What’s new in Singapore

With a new marketing campaign and a growing skyline of futuristic hotels, Singapore is commanding travellers’ attention, says Stuart Forster

Many travellers explore Singapore during stopovers yet it’s a destination that rewards longer stays. Rooftop bars, luxury hotels and a vibrant culinary scene mean there’s plenty of appeal beyond sightseeing.

To this effect, the country’s tourist board recently released a global campaign ‘Made in Singapore’ with the aim of inspiring travellers to choose the destination as their next holiday spot. The campaign highlights ‘quintessentially Singapore experiences’ and explores how ordinary moments are turned into extraordinary experiences.

Speaking of the campaign, Singapore Tourism’s newly appointed Regional Director Europe, Kershing Goh, said: “Made in Singapore showcases the unexpected twists in our everyday moments and will elevate Singapore within the consideration of any potential travellers.”

Adding: “From iconic attractions to hidden gems, we look forward to continuing our collaboration with trade partners, to inspire travel to the country.”

Looking ahead, Goh believes that Europe will be a top market in 2024.

“Singapore’s tourism sector recovered strongly in 2023 with 474,000 visitors from the UK. Furthering the recovery momentum is the increase in flight capacity from multiple cities including new and additional flights from Brussels and London, as well as a slew of exciting new hotels opening and a calendar packed full of entertainment.”

What’s new

The Singapore Grand Prix (September 20-22) is a reason for Formula 1 fans to visit in 2024. HyperDrive, the new e-karting at Sentosa Island’s Palawan Beach, offers insights into the thrills of racing.

Footpaths and viewing points make Fort Canning Park ideal for a stroll. Inside the park, the newly refurbished Battlebox – a museum within a command bunker dating from 1936 – conveys Singapore’s capitulation to Japanese forces in 1942.

Several hotels have recently undergone refurbs, including the Pan-Pacific Singapore, Conrad Singapore Orchard and Mandarin Oriental, Singapore.

With 142 rooms and suites, Artyzen Singapore opened in November as the first of the chain’s properties outside of China. Overlooking West Orchard Road, it has a 25-metre infinity pool and roof garden. The principal restaurant, Quenino by Victor Liong, serves degustation menus and Café Quenino becomes a cocktail bar nightly.

Near Singapore Botanic Gardens, the 204-room Edition hotel also opened in November. With Ian Schrager designs, it has the restaurant Fysh at Edition by acclaimed Australian chef Josh Nil, a rooftop lounge-bar with a swimming pool plus a spa.

In a redesigned 1930s building from where Chinese immigrants used to wire money home, 21 Carpenter is one of Marriott Bonvoy’s Design Hotels. Near Clarke Quay, the 48-room hotel opened in December. Its garden terrace, infinity pool and bistro offer guests stylish spaces.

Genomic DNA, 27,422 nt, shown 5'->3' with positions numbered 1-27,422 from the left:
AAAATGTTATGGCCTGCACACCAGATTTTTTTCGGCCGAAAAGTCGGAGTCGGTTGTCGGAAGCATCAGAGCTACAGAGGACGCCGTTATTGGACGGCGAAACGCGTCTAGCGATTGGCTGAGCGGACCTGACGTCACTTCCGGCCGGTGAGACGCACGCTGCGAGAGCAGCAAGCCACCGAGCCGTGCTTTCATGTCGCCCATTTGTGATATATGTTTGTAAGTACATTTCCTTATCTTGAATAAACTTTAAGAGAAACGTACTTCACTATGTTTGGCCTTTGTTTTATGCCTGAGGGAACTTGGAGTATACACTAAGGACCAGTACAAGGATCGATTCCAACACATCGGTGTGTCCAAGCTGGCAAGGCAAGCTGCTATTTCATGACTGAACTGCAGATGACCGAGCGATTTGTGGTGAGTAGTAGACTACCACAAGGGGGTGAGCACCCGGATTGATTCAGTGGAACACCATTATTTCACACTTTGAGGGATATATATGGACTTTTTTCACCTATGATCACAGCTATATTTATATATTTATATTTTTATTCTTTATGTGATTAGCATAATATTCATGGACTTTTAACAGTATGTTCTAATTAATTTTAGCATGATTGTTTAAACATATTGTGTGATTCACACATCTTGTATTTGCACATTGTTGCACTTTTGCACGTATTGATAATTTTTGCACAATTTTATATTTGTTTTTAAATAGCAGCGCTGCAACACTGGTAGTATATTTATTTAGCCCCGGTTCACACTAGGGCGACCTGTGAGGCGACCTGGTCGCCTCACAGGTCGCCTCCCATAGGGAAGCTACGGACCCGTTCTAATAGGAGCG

Singapore Airlines is to add a five-times- weekly direct service from London Gatwick to Singapore Changi Airport, starting on June 22, 2024. The airport has reopened Terminal 2, complete with a 14-metre-tall digital display, dubbed ‘The Wonderfall’, a brand-new garden (Dreamscape), plus a year-long free bike rental initiative for passengers who have a layover in Singapore.

Top experiences for 2024

Singapore gardens
Gardens by the Bay

Enjoy rooftop views: Reminiscent of a ship balanced on three skyscrapers, the Marina Bay Sands resort is an iconic landmark whose 56th-storey SkyPark Observation Deck (from £16.50pp) presents views over the Gardens by the Bay and Singapore Strait. Travellers with something to celebrate may appreciate the Sunset in the Sky experience, which includes chocolates and Champagne (from £46pp).

Tables at Smoke and Mirrors, the rooftop bar at the National Gallery Singapore, are ideal for drinks while viewing Spectra – the Marina Bay Sands’ 15-minute light and water show – held nightly at 20.00 and 21.00, plus 22.00 on Fridays and Saturdays.

The 280-metre CapitaSpring skyscraper also presents panoramic views from 1-Arden Sky Garden on the 51st level.

Open from Monday to Friday, the building also warrants a visit to experience the Green Oasis, a four-storey vertical garden ingeniously integrated within its framework.

Sightseeing in a sidecar: Clients are likely to enjoy seeing Singapore from the sidecar of a restored Vespa scooter.

Tours offer a thrilling way of travelling between points of interest while hearing insights personalised by local guides.

The Kampong Glam and Civil District tour is an opportunity to discover aspects of Singaporean heritage while scooting past landmarks including the Raffles Hotel.

The tour also zips along sections of Singapore Grand Prix street circuit.

Singapore air
Jewel Changi Airport

Discover a gem: Changi Airport is a place to while away hours between connecting flights. It’s attractions include the HSBC Rain Vortex, the world’s tallest indoor waterfall. It is surrounded by the indoor Shisheido Forest Valley, whose trails take around 30 minutes to complete. The upper floor is a leisure zone featuring a canopy walkway, mazes and nets to bounce on.

Sample Singaporean cuisine: In 2020 UNESCO added Singapore’s multicultural hawker culture, community dining and culinary practices to its list of Humanity’s Intangible Cultural Heritage. Singapore is dotted with hawker centres offering moderately priced, flavourful food served at communal tables.

Lau Pa Sat is open 24 hours. At 19.00 Boon Tat Street is transformed into Satay Street with tables spilling onto the tarmac. Served with sauce, satay skewers are grilled over charcoal at stalls and delivered to tables.

Book it with… Audley Travel
A 15-day Historical Singapore and Malaysia trip is priced from £4,130pp and includes international flights plus time spent in Singapore before exploring neighbouring Malaysia. audleytravel.com